Korean

Bearing with Boring Ol’ Barley

Sometimes the Asian need to separate themselves – besides by large bodies of water – takes on epically stupid proportions. The worst of which concerns an herbal “tea” that goes by three completely different names. And it’s not even an uncommon infusion. The target of ire is roasted barley.

Koreans call it “boricha”, the Chinese call it “maicha”, and the Japanese know it as “mugicha”. I don’t think I’ve encountered so disparate a naming scheme in my life. Okay, if linguistics is a factor, fine, I’ll accept that. But I don’t think so. After all, the word for “tea” doesn’t deviate much between the three languages. It’s universally referred to as “cha”. So what makes bori-mugi-mai-cha so damn special? I decided to investigate.

Barley is used for many purposes; the most common being culinary. As a drink, it’s sold year-round in Japan, and marketed as a summer season cooler in Korea. Barely mixed with chicory is marketed as a coffee substitute. It is also one of the principle ingredients in beer. Mmmmmm…beer.

What were we talking about? Oh yeah, barley.

I had to try this multitasking grain for myself. On the same Uwajimaya trip where I picked up Mamaki, I ran into scores of barley tea offerings. That settled the “rarity” debate. In typical “poor bastard” fashion, I went with the cheapest and largest I could find; a huge-arse package with at least thirty barley bags in it. Awesomely tacky? You betcha.

The individual bags were a pyramid design, closely resembling the ones put out by PG Tips. (Think British Lipton). Inside the bag were a ton of barley seeds.  On closer inspection of the mesh, they looked like popcorn seeds; smelled like it too. The aroma was roasty like coffee beans but also possessed a buttery quality.

Steeping it was a mild chore. I dunked it into a normal, boring 12oz cup without thinking of the sheer size of the bag. It took up half the mug, easily. I also lacked the foresight to cover the cup initially. This was easily (and stupidly) rectified by putting a tea tin over it. However, I almost spoiled the batch of Lapsang Souchong inside. If one can spoil Lapsang.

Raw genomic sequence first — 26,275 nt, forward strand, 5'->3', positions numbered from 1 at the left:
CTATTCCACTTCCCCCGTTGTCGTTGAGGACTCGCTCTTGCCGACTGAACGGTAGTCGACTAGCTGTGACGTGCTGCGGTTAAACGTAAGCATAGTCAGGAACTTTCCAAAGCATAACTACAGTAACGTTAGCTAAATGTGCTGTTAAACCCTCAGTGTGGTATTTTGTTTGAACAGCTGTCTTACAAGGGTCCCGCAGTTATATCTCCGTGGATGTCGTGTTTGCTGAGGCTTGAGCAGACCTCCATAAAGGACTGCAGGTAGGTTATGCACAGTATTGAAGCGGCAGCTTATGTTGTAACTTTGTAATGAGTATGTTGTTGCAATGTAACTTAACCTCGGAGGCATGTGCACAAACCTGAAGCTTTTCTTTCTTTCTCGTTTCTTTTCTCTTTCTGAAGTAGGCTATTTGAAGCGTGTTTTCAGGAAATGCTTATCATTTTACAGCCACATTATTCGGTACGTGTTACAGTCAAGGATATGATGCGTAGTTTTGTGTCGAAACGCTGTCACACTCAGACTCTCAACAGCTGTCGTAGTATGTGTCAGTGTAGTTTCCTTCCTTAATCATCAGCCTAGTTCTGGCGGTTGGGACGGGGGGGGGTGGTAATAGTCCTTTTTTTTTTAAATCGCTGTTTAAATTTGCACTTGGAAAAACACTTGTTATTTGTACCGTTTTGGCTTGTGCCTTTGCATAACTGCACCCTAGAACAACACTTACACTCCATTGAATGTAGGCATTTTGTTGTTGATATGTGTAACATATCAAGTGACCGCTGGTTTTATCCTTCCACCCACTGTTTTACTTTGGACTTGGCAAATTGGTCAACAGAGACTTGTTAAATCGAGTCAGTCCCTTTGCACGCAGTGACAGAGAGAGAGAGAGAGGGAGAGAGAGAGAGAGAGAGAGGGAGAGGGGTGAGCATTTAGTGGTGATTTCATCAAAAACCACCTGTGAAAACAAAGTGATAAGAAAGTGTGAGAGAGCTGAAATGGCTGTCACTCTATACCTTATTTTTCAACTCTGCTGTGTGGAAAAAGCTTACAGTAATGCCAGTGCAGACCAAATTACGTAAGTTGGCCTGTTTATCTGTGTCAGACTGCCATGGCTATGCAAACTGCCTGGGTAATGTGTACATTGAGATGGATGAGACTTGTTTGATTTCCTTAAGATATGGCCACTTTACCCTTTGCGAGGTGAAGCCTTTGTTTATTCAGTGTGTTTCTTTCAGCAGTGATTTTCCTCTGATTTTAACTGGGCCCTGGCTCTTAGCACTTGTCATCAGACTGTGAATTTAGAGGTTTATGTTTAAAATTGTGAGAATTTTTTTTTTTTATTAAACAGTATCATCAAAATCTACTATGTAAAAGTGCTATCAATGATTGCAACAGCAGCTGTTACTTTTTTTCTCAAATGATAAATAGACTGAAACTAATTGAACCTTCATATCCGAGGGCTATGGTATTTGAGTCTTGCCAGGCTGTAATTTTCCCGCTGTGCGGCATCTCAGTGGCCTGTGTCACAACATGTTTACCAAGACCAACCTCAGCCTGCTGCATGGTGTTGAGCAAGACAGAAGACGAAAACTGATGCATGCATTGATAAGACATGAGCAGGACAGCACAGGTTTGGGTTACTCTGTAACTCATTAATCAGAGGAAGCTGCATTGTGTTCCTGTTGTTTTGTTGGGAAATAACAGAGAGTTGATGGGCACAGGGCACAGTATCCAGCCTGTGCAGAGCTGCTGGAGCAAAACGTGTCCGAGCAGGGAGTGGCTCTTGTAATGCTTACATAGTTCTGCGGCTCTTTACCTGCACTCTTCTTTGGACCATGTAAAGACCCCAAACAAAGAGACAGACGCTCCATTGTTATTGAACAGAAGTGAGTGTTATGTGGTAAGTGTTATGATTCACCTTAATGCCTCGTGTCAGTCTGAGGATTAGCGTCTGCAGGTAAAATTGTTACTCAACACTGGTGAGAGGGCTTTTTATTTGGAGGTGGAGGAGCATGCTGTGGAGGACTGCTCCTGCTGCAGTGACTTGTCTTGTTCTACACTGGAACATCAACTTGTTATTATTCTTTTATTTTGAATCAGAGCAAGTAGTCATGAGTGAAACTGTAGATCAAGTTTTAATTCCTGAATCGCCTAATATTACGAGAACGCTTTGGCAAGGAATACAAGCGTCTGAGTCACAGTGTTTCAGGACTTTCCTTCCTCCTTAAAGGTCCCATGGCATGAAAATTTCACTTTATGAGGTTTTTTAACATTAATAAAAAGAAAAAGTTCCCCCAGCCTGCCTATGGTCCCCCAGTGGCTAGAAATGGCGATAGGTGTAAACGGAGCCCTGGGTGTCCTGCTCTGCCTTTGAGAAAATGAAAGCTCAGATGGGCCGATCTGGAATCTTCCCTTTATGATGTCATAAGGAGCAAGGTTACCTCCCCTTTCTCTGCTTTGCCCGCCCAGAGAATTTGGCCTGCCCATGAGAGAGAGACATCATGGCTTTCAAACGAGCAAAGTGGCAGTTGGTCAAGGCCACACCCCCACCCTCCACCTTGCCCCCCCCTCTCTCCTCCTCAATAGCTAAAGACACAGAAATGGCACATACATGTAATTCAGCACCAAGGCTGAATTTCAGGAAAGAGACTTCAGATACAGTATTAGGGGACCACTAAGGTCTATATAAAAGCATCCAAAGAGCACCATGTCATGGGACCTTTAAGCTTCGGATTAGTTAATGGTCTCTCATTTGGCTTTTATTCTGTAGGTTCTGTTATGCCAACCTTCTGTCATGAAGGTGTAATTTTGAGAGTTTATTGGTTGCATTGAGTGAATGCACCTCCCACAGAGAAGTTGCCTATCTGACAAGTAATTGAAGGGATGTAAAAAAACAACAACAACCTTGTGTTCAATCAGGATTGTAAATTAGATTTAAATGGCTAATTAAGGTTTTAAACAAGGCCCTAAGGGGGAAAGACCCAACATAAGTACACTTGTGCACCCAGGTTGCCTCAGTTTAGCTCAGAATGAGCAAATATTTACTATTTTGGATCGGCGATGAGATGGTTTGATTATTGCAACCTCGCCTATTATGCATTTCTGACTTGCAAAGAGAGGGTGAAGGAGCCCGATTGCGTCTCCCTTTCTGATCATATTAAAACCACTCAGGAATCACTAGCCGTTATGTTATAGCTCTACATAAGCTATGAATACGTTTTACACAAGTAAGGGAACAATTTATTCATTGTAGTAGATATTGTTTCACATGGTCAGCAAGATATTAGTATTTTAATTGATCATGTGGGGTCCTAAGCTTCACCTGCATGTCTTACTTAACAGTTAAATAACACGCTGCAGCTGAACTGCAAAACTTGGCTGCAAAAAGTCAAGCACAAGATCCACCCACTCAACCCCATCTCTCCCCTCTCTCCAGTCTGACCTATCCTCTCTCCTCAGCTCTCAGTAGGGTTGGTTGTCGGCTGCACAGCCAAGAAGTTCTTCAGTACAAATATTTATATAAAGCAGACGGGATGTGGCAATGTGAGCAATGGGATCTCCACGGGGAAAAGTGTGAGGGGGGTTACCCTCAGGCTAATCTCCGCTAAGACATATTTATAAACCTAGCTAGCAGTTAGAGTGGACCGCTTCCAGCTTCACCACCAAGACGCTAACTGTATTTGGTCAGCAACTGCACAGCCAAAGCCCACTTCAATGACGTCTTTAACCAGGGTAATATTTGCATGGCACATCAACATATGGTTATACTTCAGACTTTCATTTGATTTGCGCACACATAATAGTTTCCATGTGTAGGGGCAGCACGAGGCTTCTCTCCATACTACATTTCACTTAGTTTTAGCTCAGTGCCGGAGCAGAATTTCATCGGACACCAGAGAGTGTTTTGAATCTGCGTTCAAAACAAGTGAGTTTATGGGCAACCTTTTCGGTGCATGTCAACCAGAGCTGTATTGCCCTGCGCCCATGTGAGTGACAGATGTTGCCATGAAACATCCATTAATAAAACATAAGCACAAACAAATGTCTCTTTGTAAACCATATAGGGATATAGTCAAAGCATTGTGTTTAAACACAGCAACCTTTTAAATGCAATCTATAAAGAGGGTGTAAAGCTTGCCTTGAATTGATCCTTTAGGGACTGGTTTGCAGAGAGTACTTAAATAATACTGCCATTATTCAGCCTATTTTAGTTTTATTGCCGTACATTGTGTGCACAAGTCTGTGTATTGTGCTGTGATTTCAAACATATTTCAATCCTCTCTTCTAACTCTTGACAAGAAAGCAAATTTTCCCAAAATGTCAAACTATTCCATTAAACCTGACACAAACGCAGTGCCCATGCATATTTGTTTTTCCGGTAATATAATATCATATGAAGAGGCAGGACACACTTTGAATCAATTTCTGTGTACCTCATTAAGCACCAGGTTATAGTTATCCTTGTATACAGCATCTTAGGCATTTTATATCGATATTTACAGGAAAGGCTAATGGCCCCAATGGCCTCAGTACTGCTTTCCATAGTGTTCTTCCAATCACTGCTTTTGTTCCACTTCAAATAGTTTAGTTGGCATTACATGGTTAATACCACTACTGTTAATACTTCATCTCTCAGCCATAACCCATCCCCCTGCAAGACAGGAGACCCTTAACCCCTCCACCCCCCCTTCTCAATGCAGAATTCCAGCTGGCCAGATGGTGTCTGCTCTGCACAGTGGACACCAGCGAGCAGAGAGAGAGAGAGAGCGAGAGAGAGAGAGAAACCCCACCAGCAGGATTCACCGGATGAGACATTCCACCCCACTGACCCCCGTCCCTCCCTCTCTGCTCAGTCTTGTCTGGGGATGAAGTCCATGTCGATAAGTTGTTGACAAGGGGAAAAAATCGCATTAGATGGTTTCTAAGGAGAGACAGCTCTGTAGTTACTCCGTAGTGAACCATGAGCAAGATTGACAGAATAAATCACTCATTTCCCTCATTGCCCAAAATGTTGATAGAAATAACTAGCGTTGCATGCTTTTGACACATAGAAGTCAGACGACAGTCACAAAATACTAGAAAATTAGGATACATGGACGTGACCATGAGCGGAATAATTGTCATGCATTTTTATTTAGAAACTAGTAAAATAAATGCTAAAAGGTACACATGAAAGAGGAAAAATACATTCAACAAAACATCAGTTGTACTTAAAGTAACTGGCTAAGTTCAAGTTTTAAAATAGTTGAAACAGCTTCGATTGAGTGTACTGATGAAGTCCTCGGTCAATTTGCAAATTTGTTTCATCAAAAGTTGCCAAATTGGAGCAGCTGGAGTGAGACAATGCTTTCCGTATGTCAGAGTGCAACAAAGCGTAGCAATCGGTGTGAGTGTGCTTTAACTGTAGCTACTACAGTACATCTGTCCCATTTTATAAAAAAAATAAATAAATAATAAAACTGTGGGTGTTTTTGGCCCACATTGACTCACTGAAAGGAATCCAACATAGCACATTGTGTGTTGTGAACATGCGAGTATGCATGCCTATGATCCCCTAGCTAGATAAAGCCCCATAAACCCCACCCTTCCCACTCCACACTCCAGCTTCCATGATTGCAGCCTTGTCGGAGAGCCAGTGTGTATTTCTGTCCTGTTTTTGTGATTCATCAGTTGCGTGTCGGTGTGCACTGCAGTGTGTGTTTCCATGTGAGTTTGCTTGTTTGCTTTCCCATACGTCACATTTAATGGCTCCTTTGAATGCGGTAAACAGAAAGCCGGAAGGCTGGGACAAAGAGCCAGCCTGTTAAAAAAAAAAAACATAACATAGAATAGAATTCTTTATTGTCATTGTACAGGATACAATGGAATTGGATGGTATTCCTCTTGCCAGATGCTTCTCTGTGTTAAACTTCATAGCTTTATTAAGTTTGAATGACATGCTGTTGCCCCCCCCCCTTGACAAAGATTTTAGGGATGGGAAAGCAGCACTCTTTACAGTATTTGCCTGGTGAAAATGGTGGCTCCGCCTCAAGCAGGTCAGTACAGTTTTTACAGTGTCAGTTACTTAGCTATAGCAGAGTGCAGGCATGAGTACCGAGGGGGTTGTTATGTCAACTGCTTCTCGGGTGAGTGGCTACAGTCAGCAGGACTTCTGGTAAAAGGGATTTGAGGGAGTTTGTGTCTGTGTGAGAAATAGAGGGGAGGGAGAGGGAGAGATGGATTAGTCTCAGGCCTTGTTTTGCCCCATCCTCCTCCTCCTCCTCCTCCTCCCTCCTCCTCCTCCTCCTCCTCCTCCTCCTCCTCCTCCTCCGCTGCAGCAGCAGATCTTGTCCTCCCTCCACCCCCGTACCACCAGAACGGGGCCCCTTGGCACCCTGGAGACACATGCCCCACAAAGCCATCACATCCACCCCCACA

The liquor darkened to a woody brown with a roasty aroma that reminded me of coffee/almond ice cream, but without the sweetness factor. Taste-wise, it was something else. I could see why it was marketed as a coffee substitute, for that was the closest thing I compared it to. My brother/roommate had the same opinion.

In short, was it worth the severe name disparity between three major Asian countries?  I don’t think so, but then again, I’m probably making a big deal over nothing. I’m a bit of a stickler when it comes to monikers. On the inside, I’m yelling, “Friggin’ pick one!” On the outside, I’m sipping from a cup on a couch.

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Friday, November 26th, 2010 Steep Stories No Comments

Food Fusion Fail

Having a “what-does-this-button-do?” reaction to the world is no way to live, but sometimes – just sometimes – it livens things up. I’m generally a pretty safe (to the point of cowardly) person. Risk-taking is not a part of my dossier. However, every once in a while, in my own little way, I step out of the packing-corn-laden box to try something new. Usually, it involves food.

About a year ago, a “test” of sorts was inspired by a random Facebook conversation with Mr. Wind-Up Bird. The lucky S.O.B was living in Japan at the time and bragged – in status-update form – that he was having some yuzu-flavored tea-in-a-jar. Naturally, my ears perked at this. I had tea-in-a-jar before. A trip to the Stash Tea Store garnered an impulse buy of some pomegranate Korean Jar Tea.